Just because he darn near ripped the cover off the ball all day Monday doesn’t mean the White Sox will applaud themselves for signing Jose Abreu.
Since Abreu signed a six-year, $68-million deal with the club early last offseason, White Sox general manager Rick Hahn has repeatedly stressed how the two sides are part of a lengthy relationship, that’s its important for the first baseman not to do too much too fast. Hahn reiterated those comments before Monday’s season-opener, hours before Abreu ripped a double and an RBI single in four at-bats in a 5-3 White Sox win over the Minnesota Twins.
No matter how Abreu performs early, Hahn plans to hold off judgment until further down the road as the Cuban acclimates to a new life and a new league.
“We're speculating on all this,” Hahn said. “He could go off and have four hits today and everyone will think it's a great signing or he could 0-for-44 like our manager and people think it's a lousy deal. The Jose Abreu signing is going to be judged over the six years — how many championships we're in position to win over those six years.”
But the White Sox won’t deny they’re satisfied with the early returns.
The first baseman has put himself in the best position for success possible through a new workout program, a nutrition program and constant work in the field and in the batting cage. Hahn said that it wasn’t Abreu’s showing up 90 minutes early at the start of camp to work that “speaks volumes about his demeanor” but the fact that the effort was still there on the final day of spring training.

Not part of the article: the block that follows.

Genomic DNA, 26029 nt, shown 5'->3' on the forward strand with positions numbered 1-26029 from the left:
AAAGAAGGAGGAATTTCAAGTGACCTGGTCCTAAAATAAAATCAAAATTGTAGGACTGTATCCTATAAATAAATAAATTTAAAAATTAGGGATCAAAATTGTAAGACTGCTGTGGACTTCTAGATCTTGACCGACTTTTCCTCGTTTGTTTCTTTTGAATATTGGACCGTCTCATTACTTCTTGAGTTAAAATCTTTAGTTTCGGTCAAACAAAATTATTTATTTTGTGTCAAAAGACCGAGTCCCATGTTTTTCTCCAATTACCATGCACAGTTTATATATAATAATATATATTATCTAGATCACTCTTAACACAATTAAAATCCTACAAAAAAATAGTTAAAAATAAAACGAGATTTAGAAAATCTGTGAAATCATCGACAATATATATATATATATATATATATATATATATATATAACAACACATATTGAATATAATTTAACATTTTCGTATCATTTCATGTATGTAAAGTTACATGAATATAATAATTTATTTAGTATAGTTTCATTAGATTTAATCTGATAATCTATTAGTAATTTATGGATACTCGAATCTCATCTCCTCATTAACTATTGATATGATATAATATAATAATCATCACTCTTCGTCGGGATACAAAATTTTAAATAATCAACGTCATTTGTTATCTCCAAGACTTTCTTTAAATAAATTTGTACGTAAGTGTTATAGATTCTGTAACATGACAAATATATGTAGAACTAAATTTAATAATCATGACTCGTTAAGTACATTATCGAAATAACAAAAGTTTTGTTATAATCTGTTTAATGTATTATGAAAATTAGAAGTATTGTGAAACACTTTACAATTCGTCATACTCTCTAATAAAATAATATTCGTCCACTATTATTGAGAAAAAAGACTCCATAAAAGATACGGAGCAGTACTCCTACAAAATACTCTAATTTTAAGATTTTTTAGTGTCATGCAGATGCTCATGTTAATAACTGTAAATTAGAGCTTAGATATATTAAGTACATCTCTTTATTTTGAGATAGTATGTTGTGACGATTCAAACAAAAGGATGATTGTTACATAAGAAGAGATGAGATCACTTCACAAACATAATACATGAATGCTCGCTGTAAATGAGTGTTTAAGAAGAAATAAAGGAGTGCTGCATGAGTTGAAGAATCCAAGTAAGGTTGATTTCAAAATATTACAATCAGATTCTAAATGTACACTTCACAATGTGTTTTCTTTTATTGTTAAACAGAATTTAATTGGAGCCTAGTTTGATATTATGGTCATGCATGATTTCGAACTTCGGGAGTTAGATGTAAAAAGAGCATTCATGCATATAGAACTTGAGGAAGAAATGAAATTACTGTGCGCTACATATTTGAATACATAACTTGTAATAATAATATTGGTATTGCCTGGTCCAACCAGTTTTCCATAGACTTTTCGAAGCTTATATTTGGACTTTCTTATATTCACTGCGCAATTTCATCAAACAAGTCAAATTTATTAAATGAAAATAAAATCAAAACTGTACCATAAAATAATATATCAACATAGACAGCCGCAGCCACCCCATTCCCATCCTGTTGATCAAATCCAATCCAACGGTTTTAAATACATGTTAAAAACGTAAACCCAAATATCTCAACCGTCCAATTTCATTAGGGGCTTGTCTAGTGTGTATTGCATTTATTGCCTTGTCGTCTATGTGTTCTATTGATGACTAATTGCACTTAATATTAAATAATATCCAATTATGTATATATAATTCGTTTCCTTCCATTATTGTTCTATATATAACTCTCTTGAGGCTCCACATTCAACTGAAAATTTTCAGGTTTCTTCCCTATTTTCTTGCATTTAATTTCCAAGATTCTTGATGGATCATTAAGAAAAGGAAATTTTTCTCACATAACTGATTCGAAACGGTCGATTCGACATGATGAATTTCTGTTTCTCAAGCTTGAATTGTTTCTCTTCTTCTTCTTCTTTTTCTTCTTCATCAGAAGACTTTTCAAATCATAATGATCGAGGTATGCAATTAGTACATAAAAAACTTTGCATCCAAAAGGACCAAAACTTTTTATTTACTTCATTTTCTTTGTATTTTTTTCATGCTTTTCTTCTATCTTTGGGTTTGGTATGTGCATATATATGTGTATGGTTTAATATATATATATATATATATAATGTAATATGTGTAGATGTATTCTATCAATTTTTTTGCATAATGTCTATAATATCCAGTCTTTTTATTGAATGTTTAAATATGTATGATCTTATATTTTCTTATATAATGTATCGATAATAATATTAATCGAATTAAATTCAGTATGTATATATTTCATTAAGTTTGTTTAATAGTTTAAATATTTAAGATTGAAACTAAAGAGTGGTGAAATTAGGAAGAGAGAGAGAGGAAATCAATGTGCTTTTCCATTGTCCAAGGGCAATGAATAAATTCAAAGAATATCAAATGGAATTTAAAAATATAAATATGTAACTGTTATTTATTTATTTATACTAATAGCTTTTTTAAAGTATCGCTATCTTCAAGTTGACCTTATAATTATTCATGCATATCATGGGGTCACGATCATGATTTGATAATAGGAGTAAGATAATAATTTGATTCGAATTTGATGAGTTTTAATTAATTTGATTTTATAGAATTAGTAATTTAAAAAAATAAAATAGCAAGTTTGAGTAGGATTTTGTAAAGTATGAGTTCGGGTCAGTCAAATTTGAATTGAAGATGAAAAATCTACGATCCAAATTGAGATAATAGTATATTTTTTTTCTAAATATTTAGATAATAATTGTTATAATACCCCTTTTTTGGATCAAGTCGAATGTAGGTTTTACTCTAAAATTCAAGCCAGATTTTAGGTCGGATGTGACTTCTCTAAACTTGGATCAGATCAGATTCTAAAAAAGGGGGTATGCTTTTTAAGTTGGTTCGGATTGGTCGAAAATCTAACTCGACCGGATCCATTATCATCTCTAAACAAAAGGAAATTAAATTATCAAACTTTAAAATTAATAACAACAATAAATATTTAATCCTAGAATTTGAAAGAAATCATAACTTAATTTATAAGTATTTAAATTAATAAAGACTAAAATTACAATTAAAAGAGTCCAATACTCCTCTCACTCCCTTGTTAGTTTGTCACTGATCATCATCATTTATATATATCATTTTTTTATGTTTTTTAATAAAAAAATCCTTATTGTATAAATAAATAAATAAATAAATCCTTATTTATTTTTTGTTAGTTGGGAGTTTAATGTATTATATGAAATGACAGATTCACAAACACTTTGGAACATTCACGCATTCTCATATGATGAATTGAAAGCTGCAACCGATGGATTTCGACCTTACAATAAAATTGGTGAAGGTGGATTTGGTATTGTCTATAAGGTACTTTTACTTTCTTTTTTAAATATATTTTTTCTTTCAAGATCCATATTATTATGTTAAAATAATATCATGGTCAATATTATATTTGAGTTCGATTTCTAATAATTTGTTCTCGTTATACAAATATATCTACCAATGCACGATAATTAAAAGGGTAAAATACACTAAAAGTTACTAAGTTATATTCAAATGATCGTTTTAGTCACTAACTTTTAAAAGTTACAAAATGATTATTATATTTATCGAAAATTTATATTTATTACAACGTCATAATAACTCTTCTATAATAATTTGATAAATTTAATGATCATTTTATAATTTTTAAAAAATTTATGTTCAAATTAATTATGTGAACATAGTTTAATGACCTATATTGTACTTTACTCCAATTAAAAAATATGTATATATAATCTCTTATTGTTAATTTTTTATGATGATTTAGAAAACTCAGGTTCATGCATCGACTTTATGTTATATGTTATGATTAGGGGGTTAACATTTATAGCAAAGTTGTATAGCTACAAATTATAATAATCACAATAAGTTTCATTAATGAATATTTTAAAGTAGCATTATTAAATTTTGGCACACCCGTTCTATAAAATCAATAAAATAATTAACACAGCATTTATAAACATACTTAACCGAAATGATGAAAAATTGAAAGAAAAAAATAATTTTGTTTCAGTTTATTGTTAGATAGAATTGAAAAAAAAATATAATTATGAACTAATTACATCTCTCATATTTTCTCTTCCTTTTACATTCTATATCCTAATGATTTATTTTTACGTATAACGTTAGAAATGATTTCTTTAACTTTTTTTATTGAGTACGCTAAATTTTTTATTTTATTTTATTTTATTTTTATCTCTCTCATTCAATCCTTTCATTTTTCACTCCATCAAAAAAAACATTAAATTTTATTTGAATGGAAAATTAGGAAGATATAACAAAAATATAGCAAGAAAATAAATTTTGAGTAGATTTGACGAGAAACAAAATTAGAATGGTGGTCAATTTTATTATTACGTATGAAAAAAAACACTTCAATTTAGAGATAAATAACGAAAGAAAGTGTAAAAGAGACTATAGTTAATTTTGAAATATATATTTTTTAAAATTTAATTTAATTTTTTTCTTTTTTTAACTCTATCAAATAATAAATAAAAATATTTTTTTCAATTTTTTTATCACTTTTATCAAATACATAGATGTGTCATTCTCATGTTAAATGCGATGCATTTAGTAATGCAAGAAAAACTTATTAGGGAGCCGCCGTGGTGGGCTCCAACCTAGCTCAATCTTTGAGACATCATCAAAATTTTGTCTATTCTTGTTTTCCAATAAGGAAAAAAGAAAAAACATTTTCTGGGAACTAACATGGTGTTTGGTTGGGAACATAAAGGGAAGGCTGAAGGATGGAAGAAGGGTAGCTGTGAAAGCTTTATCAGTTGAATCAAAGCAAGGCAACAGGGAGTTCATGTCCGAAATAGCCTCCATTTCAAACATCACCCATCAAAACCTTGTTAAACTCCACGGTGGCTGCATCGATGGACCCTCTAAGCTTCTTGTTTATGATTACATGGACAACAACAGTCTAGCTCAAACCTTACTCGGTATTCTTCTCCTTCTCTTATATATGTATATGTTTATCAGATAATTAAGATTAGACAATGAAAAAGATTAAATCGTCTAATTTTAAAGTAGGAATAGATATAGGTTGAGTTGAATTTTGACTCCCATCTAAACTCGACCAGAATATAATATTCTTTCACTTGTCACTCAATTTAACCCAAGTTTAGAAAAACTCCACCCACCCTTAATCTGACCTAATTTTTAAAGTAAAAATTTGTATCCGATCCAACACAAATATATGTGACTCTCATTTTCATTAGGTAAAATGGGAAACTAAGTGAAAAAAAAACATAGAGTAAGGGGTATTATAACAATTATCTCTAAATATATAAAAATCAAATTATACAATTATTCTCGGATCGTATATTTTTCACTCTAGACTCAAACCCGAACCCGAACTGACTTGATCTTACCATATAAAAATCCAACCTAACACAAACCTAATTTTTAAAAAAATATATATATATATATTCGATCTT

White Sox manager Robin Ventura has been excited about Abreu’s effort from the outset. But Ventura is equally impressed how Abreu handled himself on Opening Day as he essentially grabbed the torch from Paul Konerko and has taken over as the team’s everyday starter.
“The good news is that Opening Day and being up here didn’t change him at all,” Ventura said. “He’s still stayed with what he does best and again, with tough conditions and Opening Day, he stayed true to himself.”
Abreu isn’t going to lie — getting a hit on the first pitch he saw from Minnesota starter Ricky Nolasco helped him to relax. But Abreu said he had little difficulty slowing down the game or dealing with emotion in his major league debut.
“Concentration,” Abreu said through a translator. “That’s the only way to deal with this. As long as you’re concentrating on the team you avoid all that. There was no time that I felt that way. We kept talking back and forth. There was no time where it felt too big or the game was going too fast.”
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Despite two months of solid early reviews, including this first day under the microscope, Hahn’s going to temper expectations. The White Sox don’t want Abreu to put too much pressure on himself. They know all he has to combat: learning a new league, playing a more rigorous schedule and traveling far more often. Off the field he has to adjust to a new culture and learn a new language.
So they’re willing to wait and not just for a week or two before they determine whether or not they made the right decision.
“There's no judgment on that signing May 15 or even at the end of this season at least in my standpoint,” Hahn said. “We are asking a tremendous amount of this individual ... It's not an easy transition. Fortunately he's talented enough and mentally strong enough that these distractions or difficulties, I think he has the ability to minimize them. But we're going to have to wait and see.”